The Celos Silvicultural System (CSS), developed by the Wageningen Agricultural University of the Netherlands, has been proposed as a technically feasible balance of economic and ecological aspects of timber production in the seasonal evergreen forest of Surinam (De Graaf and Poels 1990). The CSS is a cost-effective way of growing more marketable wood in previously exploited neotropical rain forest, based on relatively short felling cycles of 20-30 years (De Graaf 2000). It can be used in natural or lightly used forest. The Celos system is designed for areas that are large enough to supply an economically viable timber processing unit. When the area under forest is abundant, an extensive system with low output per hectare is adequate.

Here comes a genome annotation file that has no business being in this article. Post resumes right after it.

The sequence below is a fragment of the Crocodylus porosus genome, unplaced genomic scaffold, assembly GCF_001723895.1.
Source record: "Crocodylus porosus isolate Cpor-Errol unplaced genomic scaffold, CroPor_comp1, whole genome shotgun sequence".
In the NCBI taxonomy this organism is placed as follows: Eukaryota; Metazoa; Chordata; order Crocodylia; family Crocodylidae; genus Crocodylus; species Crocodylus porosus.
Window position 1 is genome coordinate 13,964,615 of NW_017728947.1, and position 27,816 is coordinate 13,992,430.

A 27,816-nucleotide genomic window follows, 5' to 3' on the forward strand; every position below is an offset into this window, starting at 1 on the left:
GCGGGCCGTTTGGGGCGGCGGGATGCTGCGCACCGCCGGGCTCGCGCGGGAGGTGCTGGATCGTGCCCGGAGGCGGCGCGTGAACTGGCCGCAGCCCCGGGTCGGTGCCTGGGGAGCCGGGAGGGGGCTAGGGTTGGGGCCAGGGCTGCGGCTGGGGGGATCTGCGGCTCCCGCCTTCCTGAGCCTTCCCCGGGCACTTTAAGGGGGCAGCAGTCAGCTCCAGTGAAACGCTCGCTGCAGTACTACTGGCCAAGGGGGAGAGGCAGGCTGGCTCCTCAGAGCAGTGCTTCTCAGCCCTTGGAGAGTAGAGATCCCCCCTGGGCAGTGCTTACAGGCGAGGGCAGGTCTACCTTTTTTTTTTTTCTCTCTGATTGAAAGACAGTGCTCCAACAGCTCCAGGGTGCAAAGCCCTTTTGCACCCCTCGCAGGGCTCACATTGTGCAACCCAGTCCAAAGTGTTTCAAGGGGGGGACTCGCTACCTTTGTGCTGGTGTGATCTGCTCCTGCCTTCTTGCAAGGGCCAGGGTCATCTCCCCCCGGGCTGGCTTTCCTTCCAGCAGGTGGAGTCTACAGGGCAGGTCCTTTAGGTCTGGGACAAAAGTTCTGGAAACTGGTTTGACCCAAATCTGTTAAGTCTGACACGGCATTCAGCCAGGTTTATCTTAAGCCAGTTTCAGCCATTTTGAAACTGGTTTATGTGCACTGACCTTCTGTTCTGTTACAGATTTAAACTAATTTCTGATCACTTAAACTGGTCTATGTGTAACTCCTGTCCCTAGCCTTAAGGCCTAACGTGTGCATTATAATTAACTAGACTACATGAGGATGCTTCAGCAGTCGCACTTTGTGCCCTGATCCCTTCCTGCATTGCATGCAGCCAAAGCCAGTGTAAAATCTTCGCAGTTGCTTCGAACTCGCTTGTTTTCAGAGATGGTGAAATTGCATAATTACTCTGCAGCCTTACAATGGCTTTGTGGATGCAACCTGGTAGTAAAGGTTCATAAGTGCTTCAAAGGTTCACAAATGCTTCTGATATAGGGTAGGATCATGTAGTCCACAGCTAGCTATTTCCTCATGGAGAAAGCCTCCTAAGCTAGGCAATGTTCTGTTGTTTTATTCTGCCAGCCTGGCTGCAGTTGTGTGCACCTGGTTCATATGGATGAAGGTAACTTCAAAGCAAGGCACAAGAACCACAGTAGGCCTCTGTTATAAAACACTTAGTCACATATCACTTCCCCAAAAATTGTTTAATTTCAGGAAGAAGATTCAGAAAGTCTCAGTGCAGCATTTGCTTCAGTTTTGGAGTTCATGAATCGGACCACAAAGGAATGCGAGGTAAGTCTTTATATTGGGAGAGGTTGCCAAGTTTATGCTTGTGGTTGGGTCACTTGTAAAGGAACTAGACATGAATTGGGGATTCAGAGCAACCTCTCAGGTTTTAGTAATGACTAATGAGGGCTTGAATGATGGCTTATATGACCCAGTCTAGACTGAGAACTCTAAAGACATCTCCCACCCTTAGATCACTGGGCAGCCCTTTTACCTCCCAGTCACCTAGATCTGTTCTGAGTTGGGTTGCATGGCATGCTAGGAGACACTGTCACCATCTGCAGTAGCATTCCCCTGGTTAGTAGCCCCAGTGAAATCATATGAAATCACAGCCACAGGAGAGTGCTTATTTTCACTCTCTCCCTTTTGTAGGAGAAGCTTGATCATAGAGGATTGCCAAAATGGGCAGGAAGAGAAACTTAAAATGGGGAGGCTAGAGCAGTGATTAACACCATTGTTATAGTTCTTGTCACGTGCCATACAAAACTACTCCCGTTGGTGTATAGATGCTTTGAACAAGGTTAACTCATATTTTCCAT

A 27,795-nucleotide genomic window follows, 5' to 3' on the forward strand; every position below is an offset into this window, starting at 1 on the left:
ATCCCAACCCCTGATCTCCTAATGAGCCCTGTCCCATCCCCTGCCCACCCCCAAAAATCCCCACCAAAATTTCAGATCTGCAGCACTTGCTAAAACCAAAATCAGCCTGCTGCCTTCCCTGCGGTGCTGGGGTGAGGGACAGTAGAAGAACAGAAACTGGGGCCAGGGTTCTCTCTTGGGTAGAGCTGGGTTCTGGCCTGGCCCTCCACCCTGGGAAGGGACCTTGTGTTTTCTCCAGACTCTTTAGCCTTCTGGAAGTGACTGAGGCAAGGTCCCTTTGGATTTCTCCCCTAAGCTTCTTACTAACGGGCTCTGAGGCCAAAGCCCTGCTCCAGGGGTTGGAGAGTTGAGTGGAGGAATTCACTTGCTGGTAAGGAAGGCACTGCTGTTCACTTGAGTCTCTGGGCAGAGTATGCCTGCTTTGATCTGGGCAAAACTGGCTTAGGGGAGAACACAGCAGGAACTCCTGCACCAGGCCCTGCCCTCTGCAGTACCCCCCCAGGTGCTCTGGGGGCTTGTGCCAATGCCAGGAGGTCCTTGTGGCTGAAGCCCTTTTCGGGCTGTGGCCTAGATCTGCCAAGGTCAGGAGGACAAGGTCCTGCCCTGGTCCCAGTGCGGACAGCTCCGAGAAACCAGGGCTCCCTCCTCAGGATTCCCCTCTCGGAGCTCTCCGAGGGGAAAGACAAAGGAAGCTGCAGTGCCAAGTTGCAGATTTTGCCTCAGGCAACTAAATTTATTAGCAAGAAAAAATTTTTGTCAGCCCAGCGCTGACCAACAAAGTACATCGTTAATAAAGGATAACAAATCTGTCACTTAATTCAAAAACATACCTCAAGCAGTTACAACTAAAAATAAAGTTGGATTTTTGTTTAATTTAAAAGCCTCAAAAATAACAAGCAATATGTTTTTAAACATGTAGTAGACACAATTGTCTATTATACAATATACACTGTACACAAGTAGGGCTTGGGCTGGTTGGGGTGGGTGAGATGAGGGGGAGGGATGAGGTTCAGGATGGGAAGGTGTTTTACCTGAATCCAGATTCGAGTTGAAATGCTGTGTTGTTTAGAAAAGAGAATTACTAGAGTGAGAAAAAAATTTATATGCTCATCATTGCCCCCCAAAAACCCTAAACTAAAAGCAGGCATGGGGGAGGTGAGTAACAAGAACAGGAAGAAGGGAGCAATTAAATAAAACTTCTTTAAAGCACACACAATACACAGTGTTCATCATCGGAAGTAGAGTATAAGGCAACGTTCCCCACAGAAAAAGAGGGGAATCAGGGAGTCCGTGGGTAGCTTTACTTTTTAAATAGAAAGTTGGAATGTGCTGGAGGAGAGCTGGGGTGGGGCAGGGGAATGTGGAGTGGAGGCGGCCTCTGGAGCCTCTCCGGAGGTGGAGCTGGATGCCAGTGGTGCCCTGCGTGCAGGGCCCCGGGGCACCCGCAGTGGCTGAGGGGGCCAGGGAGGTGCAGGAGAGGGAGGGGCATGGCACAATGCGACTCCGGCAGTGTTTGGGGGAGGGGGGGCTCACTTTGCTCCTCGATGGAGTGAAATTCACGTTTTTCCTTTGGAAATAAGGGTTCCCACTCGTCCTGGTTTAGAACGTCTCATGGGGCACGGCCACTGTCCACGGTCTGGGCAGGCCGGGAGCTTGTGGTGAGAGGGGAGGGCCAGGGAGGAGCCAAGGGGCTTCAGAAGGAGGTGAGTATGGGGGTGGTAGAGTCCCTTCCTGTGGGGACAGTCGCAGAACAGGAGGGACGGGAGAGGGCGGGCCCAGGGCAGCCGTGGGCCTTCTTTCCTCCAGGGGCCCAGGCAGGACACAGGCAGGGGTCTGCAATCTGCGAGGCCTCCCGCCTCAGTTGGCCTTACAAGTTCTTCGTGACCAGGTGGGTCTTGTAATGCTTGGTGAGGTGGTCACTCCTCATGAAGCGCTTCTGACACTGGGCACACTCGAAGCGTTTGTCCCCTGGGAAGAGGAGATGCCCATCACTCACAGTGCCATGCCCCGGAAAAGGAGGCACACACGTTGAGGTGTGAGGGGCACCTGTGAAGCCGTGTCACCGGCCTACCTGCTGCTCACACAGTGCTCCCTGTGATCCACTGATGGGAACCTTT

The Celos system is based on the use of silvicultural operations in several cycles of interventions. For example, a harvest cycle may consist of an initial extraction of 10 m3 with subsequent interventions after 8 and 16 years, with a target of a total of 20 m3 of lumber/ha and a felling cycle of 20 years. Refinement and liberation are used as needed to stimulate the growth of desired individuals that are left as residuals.
The method is good for areas with relatively large tracts of forest thus permitting the extraction of fewer trees per hectare but resulting in a relatively high amount of total timber extracted. It should be noted that no complete set of treatments has yet been applied. The state of the forest after more than one rotation should be tested in the existing long-term plots where selective logging may be continued as intended under the CSS (Dekker and De Graaf 2003). Most management systems for natural tropical forests today are modifications of the SMS or the CSS geared to suit the local ecological characteristics of the forest as well as the economic conditions of the region (Box 5.1).
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